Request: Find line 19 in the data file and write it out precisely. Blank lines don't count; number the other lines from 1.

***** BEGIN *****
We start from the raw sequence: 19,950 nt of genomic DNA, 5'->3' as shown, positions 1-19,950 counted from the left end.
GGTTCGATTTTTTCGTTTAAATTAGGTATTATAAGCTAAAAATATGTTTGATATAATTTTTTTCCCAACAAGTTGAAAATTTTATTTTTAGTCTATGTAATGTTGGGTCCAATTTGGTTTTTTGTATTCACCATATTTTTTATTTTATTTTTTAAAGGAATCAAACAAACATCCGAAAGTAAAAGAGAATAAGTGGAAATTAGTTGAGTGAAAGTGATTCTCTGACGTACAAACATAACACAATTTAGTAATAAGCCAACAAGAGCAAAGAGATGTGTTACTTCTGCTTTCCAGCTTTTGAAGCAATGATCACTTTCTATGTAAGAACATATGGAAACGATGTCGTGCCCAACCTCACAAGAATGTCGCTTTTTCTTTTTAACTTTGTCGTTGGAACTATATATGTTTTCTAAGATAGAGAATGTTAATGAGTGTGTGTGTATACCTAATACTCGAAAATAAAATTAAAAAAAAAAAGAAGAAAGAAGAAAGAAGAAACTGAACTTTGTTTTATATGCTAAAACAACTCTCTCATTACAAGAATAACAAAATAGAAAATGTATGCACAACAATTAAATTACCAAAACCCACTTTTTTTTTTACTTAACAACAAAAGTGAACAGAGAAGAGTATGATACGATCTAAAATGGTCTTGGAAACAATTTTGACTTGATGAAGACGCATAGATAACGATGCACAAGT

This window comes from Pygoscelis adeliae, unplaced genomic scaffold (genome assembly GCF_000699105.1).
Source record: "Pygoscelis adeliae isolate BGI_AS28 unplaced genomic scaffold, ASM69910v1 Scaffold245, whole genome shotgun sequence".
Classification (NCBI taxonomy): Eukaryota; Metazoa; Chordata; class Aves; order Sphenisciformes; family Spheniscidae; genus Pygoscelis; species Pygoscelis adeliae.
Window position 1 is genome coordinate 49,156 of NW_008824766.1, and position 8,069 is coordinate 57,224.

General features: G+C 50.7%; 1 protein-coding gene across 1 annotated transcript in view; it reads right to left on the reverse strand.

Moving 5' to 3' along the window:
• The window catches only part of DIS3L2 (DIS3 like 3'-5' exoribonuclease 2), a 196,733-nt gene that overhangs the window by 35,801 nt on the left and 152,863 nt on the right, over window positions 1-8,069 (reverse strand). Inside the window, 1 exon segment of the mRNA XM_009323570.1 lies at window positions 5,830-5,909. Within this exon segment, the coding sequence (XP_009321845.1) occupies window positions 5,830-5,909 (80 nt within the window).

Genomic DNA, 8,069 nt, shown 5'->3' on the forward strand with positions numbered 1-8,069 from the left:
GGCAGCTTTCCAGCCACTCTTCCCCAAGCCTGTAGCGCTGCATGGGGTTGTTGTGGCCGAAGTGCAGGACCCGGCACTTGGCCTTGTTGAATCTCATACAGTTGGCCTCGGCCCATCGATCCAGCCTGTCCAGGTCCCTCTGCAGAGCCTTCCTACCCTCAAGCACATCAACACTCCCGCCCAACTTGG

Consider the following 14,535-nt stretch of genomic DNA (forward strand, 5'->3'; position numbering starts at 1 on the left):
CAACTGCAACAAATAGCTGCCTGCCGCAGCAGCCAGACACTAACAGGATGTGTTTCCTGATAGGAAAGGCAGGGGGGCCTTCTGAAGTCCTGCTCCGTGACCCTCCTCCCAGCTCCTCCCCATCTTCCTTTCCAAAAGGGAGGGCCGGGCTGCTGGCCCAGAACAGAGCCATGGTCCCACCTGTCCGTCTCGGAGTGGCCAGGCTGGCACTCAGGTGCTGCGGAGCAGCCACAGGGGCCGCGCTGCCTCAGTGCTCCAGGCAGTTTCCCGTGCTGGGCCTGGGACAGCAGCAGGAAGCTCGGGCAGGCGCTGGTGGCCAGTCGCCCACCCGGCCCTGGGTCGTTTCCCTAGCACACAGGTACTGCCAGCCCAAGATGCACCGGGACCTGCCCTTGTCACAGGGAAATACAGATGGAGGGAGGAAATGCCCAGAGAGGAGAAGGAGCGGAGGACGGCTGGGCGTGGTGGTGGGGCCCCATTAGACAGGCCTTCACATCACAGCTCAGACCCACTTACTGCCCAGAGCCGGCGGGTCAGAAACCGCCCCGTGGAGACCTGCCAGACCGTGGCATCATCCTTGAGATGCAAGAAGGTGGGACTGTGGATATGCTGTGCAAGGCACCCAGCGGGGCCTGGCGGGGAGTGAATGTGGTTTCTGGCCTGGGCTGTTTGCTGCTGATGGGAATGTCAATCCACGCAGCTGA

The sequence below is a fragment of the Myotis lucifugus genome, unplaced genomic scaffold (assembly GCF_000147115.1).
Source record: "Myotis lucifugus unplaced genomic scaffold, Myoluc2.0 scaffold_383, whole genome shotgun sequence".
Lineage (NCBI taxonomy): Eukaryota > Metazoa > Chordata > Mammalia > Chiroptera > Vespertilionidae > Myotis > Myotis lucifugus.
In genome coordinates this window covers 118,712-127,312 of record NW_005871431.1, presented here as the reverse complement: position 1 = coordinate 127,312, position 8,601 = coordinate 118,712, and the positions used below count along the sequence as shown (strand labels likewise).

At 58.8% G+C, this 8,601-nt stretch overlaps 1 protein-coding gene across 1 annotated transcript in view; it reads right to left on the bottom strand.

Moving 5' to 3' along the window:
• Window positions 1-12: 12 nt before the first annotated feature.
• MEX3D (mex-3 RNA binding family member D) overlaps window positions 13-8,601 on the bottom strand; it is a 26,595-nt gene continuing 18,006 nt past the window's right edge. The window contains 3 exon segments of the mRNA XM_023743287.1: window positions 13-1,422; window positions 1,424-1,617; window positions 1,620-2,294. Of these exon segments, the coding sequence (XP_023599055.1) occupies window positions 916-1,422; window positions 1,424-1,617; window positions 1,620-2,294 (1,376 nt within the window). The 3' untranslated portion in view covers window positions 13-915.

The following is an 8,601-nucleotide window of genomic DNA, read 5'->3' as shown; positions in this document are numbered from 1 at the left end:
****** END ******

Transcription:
Moving 5' to 3' along the window: